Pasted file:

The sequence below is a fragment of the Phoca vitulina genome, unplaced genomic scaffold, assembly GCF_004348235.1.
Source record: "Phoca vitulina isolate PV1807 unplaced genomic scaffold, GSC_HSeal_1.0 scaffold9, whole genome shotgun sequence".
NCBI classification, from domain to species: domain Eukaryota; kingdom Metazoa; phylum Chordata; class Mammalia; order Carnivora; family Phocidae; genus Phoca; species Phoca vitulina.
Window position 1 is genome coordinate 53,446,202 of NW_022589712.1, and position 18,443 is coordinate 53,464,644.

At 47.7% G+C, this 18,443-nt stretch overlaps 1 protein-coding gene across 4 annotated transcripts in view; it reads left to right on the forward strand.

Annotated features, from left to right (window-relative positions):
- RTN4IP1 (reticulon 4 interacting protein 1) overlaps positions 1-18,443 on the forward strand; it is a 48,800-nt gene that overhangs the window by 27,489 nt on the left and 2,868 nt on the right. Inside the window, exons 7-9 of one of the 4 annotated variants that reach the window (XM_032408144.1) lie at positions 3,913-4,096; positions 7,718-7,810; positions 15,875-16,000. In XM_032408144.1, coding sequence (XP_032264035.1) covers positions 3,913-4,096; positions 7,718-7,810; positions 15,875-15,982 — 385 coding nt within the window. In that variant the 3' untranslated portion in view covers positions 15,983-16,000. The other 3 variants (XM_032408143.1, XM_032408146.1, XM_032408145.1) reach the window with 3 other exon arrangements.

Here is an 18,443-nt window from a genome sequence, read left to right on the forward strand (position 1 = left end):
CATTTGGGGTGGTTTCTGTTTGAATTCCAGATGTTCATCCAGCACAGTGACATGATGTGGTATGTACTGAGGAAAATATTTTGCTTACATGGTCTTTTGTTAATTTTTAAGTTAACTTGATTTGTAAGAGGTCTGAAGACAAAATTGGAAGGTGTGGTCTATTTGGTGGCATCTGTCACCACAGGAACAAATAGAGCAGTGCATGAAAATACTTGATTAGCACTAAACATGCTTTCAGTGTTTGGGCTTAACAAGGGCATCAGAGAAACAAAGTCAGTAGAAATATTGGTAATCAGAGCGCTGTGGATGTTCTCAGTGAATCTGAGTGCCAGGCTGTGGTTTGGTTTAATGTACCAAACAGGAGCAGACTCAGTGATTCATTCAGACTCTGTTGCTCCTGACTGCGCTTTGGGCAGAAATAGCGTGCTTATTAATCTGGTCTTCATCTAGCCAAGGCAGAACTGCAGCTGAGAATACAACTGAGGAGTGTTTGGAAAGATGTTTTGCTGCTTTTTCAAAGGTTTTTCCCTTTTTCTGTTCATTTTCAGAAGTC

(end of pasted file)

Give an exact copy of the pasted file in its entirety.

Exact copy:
The sequence below is a fragment of the Phoca vitulina genome, unplaced genomic scaffold, assembly GCF_004348235.1.
Source record: "Phoca vitulina isolate PV1807 unplaced genomic scaffold, GSC_HSeal_1.0 scaffold9, whole genome shotgun sequence".
NCBI classification, from domain to species: domain Eukaryota; kingdom Metazoa; phylum Chordata; class Mammalia; order Carnivora; family Phocidae; genus Phoca; species Phoca vitulina.
Window position 1 is genome coordinate 53,446,202 of NW_022589712.1, and position 18,443 is coordinate 53,464,644.

At 47.7% G+C, this 18,443-nt stretch overlaps 1 protein-coding gene across 4 annotated transcripts in view; it reads left to right on the forward strand.

Annotated features, from left to right (window-relative positions):
- RTN4IP1 (reticulon 4 interacting protein 1) overlaps positions 1-18,443 on the forward strand; it is a 48,800-nt gene that overhangs the window by 27,489 nt on the left and 2,868 nt on the right. Inside the window, exons 7-9 of one of the 4 annotated variants that reach the window (XM_032408144.1) lie at positions 3,913-4,096; positions 7,718-7,810; positions 15,875-16,000. In XM_032408144.1, coding sequence (XP_032264035.1) covers positions 3,913-4,096; positions 7,718-7,810; positions 15,875-15,982 — 385 coding nt within the window. In that variant the 3' untranslated portion in view covers positions 15,983-16,000. The other 3 variants (XM_032408143.1, XM_032408146.1, XM_032408145.1) reach the window with 3 other exon arrangements.

Here is an 18,443-nt window from a genome sequence, read left to right on the forward strand (position 1 = left end):
CATTTGGGGTGGTTTCTGTTTGAATTCCAGATGTTCATCCAGCACAGTGACATGATGTGGTATGTACTGAGGAAAATATTTTGCTTACATGGTCTTTTGTTAATTTTTAAGTTAACTTGATTTGTAAGAGGTCTGAAGACAAAATTGGAAGGTGTGGTCTATTTGGTGGCATCTGTCACCACAGGAACAAATAGAGCAGTGCATGAAAATACTTGATTAGCACTAAACATGCTTTCAGTGTTTGGGCTTAACAAGGGCATCAGAGAAACAAAGTCAGTAGAAATATTGGTAATCAGAGCGCTGTGGATGTTCTCAGTGAATCTGAGTGCCAGGCTGTGGTTTGGTTTAATGTACCAAACAGGAGCAGACTCAGTGATTCATTCAGACTCTGTTGCTCCTGACTGCGCTTTGGGCAGAAATAGCGTGCTTATTAATCTGGTCTTCATCTAGCCAAGGCAGAACTGCAGCTGAGAATACAACTGAGGAGTGTTTGGAAAGATGTTTTGCTGCTTTTTCAAAGGTTTTTCCCTTTTTCTGTTCATTTTCAGAAGTC